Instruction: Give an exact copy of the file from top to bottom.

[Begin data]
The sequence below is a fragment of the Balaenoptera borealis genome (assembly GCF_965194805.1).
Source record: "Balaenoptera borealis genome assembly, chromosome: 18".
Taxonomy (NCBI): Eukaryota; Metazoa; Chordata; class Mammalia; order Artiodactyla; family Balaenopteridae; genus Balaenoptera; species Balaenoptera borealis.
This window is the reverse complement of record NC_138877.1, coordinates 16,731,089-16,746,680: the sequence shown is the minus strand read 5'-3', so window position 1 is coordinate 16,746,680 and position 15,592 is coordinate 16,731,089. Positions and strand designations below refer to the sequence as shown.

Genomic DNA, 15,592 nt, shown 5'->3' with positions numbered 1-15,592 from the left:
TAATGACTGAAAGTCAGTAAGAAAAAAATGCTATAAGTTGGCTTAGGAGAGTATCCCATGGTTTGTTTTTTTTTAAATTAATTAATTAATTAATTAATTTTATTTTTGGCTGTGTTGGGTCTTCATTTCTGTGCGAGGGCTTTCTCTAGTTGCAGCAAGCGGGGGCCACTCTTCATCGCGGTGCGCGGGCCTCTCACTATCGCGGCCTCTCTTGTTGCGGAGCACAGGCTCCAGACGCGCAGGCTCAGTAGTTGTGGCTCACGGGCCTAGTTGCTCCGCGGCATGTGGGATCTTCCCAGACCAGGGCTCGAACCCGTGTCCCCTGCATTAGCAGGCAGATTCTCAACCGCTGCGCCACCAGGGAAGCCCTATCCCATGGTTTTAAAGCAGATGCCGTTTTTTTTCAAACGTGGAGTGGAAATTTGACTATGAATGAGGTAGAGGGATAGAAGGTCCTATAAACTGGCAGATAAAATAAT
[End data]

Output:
The sequence below is a fragment of the Balaenoptera borealis genome (assembly GCF_965194805.1).
Source record: "Balaenoptera borealis genome assembly, chromosome: 18".
Taxonomy (NCBI): Eukaryota; Metazoa; Chordata; class Mammalia; order Artiodactyla; family Balaenopteridae; genus Balaenoptera; species Balaenoptera borealis.
This window is the reverse complement of record NC_138877.1, coordinates 16,731,089-16,746,680: the sequence shown is the minus strand read 5'-3', so window position 1 is coordinate 16,746,680 and position 15,592 is coordinate 16,731,089. Positions and strand designations below refer to the sequence as shown.

Genomic DNA, 15,592 nt, shown 5'->3' with positions numbered 1-15,592 from the left:
TAATGACTGAAAGTCAGTAAGAAAAAAATGCTATAAGTTGGCTTAGGAGAGTATCCCATGGTTTGTTTTTTTTTAAATTAATTAATTAATTAATTAATTTTATTTTTGGCTGTGTTGGGTCTTCATTTCTGTGCGAGGGCTTTCTCTAGTTGCAGCAAGCGGGGGCCACTCTTCATCGCGGTGCGCGGGCCTCTCACTATCGCGGCCTCTCTTGTTGCGGAGCACAGGCTCCAGACGCGCAGGCTCAGTAGTTGTGGCTCACGGGCCTAGTTGCTCCGCGGCATGTGGGATCTTCCCAGACCAGGGCTCGAACCCGTGTCCCCTGCATTAGCAGGCAGATTCTCAACCGCTGCGCCACCAGGGAAGCCCTATCCCATGGTTTTAAAGCAGATGCCGTTTTTTTTCAAACGTGGAGTGGAAATTTGACTATGAATGAGGTAGAGGGATAGAAGGTCCTATAAACTGGCAGATAAAATAAT